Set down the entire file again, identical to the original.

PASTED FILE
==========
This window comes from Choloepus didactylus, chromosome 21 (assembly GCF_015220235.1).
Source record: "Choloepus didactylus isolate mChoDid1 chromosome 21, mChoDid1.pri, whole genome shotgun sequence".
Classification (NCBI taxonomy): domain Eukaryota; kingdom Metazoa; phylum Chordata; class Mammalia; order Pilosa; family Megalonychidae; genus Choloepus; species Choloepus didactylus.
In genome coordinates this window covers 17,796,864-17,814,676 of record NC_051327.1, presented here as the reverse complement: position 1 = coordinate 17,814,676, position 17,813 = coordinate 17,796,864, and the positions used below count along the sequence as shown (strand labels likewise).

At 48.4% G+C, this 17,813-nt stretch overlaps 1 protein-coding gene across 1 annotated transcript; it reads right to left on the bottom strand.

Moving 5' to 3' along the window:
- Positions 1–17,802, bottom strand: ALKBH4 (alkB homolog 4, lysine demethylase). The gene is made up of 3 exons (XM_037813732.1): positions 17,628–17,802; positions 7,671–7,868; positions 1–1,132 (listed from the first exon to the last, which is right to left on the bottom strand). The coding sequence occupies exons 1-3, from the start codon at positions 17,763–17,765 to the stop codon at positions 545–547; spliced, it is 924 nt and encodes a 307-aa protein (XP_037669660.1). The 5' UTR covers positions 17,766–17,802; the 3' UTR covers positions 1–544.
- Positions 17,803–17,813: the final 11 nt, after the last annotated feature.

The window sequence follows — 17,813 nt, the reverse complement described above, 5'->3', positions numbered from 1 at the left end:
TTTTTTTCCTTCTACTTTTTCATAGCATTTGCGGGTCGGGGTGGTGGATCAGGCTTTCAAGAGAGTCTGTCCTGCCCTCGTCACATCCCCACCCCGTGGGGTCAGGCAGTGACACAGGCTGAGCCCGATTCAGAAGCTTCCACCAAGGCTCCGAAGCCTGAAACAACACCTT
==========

This window comes from Choloepus didactylus, chromosome 21 (assembly GCF_015220235.1).
Source record: "Choloepus didactylus isolate mChoDid1 chromosome 21, mChoDid1.pri, whole genome shotgun sequence".
Classification (NCBI taxonomy): domain Eukaryota; kingdom Metazoa; phylum Chordata; class Mammalia; order Pilosa; family Megalonychidae; genus Choloepus; species Choloepus didactylus.
In genome coordinates this window covers 17,796,864-17,814,676 of record NC_051327.1, presented here as the reverse complement: position 1 = coordinate 17,814,676, position 17,813 = coordinate 17,796,864, and the positions used below count along the sequence as shown (strand labels likewise).

At 48.4% G+C, this 17,813-nt stretch overlaps 1 protein-coding gene across 1 annotated transcript; it reads right to left on the bottom strand.

Moving 5' to 3' along the window:
- Positions 1–17,802, bottom strand: ALKBH4 (alkB homolog 4, lysine demethylase). The gene is made up of 3 exons (XM_037813732.1): positions 17,628–17,802; positions 7,671–7,868; positions 1–1,132 (listed from the first exon to the last, which is right to left on the bottom strand). The coding sequence occupies exons 1-3, from the start codon at positions 17,763–17,765 to the stop codon at positions 545–547; spliced, it is 924 nt and encodes a 307-aa protein (XP_037669660.1). The 5' UTR covers positions 17,766–17,802; the 3' UTR covers positions 1–544.
- Positions 17,803–17,813: the final 11 nt, after the last annotated feature.

The window sequence follows — 17,813 nt, the reverse complement described above, 5'->3', positions numbered from 1 at the left end:
TTTTTTTCCTTCTACTTTTTCATAGCATTTGCGGGTCGGGGTGGTGGATCAGGCTTTCAAGAGAGTCTGTCCTGCCCTCGTCACATCCCCACCCCGTGGGGTCAGGCAGTGACACAGGCTGAGCCCGATTCAGAAGCTTCCACCAAGGCTCCGAAGCCTGAAACAACACCTT